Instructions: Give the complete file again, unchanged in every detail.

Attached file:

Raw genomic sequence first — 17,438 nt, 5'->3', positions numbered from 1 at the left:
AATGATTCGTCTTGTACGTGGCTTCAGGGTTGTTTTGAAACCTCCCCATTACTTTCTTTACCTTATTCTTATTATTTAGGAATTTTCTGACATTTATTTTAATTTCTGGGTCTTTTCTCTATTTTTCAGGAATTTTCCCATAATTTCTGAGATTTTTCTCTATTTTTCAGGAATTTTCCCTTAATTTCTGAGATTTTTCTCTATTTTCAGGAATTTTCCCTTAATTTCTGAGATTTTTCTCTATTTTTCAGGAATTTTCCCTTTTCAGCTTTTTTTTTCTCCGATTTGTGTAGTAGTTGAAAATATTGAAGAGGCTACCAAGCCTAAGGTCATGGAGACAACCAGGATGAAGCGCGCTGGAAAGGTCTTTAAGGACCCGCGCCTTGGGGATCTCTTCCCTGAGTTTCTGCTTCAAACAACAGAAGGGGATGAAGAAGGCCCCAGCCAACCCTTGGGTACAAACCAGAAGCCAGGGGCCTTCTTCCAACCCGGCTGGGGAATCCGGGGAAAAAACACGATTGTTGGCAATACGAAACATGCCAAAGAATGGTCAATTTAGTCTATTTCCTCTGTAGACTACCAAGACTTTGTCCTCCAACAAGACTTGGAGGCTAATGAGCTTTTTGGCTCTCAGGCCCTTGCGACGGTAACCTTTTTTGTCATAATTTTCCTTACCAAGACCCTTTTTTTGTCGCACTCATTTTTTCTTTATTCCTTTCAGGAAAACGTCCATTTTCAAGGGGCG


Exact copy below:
Raw genomic sequence first — 17,438 nt, 5'->3', positions numbered from 1 at the left:
AATGATTCGTCTTGTACGTGGCTTCAGGGTTGTTTTGAAACCTCCCCATTACTTTCTTTACCTTATTCTTATTATTTAGGAATTTTCTGACATTTATTTTAATTTCTGGGTCTTTTCTCTATTTTTCAGGAATTTTCCCATAATTTCTGAGATTTTTCTCTATTTTTCAGGAATTTTCCCTTAATTTCTGAGATTTTTCTCTATTTTCAGGAATTTTCCCTTAATTTCTGAGATTTTTCTCTATTTTTCAGGAATTTTCCCTTTTCAGCTTTTTTTTTCTCCGATTTGTGTAGTAGTTGAAAATATTGAAGAGGCTACCAAGCCTAAGGTCATGGAGACAACCAGGATGAAGCGCGCTGGAAAGGTCTTTAAGGACCCGCGCCTTGGGGATCTCTTCCCTGAGTTTCTGCTTCAAACAACAGAAGGGGATGAAGAAGGCCCCAGCCAACCCTTGGGTACAAACCAGAAGCCAGGGGCCTTCTTCCAACCCGGCTGGGGAATCCGGGGAAAAAACACGATTGTTGGCAATACGAAACATGCCAAAGAATGGTCAATTTAGTCTATTTCCTCTGTAGACTACCAAGACTTTGTCCTCCAACAAGACTTGGAGGCTAATGAGCTTTTTGGCTCTCAGGCCCTTGCGACGGTAACCTTTTTTGTCATAATTTTCCTTACCAAGACCCTTTTTTTGTCGCACTCATTTTTTCTTTATTCCTTTCAGGAAAACGTCCATTTTCAAGGGGCG